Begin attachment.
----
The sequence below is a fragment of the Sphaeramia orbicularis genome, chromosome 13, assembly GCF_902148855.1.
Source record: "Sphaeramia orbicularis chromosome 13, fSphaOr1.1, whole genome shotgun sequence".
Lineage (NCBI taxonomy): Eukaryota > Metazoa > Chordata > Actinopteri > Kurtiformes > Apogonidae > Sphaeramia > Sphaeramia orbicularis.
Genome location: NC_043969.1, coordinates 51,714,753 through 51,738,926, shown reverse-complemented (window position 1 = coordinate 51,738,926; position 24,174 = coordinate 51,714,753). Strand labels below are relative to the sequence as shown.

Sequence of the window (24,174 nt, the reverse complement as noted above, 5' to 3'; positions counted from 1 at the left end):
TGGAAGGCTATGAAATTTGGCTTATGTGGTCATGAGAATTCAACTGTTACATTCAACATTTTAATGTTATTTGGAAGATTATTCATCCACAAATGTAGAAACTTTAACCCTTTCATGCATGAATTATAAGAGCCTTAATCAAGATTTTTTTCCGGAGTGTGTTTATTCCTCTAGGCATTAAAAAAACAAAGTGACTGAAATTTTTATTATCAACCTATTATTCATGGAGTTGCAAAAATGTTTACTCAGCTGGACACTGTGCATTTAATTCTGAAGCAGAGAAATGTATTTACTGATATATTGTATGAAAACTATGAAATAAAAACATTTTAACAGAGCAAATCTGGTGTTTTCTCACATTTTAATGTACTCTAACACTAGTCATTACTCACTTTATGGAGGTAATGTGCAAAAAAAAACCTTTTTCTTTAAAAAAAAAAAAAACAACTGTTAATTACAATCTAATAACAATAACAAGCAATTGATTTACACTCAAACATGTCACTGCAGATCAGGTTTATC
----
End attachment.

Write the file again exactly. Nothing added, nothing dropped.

The sequence below is a fragment of the Sphaeramia orbicularis genome, chromosome 13, assembly GCF_902148855.1.
Source record: "Sphaeramia orbicularis chromosome 13, fSphaOr1.1, whole genome shotgun sequence".
Lineage (NCBI taxonomy): Eukaryota > Metazoa > Chordata > Actinopteri > Kurtiformes > Apogonidae > Sphaeramia > Sphaeramia orbicularis.
Genome location: NC_043969.1, coordinates 51,714,753 through 51,738,926, shown reverse-complemented (window position 1 = coordinate 51,738,926; position 24,174 = coordinate 51,714,753). Strand labels below are relative to the sequence as shown.

Sequence of the window (24,174 nt, the reverse complement as noted above, 5' to 3'; positions counted from 1 at the left end):
TGGAAGGCTATGAAATTTGGCTTATGTGGTCATGAGAATTCAACTGTTACATTCAACATTTTAATGTTATTTGGAAGATTATTCATCCACAAATGTAGAAACTTTAACCCTTTCATGCATGAATTATAAGAGCCTTAATCAAGATTTTTTTCCGGAGTGTGTTTATTCCTCTAGGCATTAAAAAAACAAAGTGACTGAAATTTTTATTATCAACCTATTATTCATGGAGTTGCAAAAATGTTTACTCAGCTGGACACTGTGCATTTAATTCTGAAGCAGAGAAATGTATTTACTGATATATTGTATGAAAACTATGAAATAAAAACATTTTAACAGAGCAAATCTGGTGTTTTCTCACATTTTAATGTACTCTAACACTAGTCATTACTCACTTTATGGAGGTAATGTGCAAAAAAAAACCTTTTTCTTTAAAAAAAAAAAAAACAACTGTTAATTACAATCTAATAACAATAACAAGCAATTGATTTACACTCAAACATGTCACTGCAGATCAGGTTTATC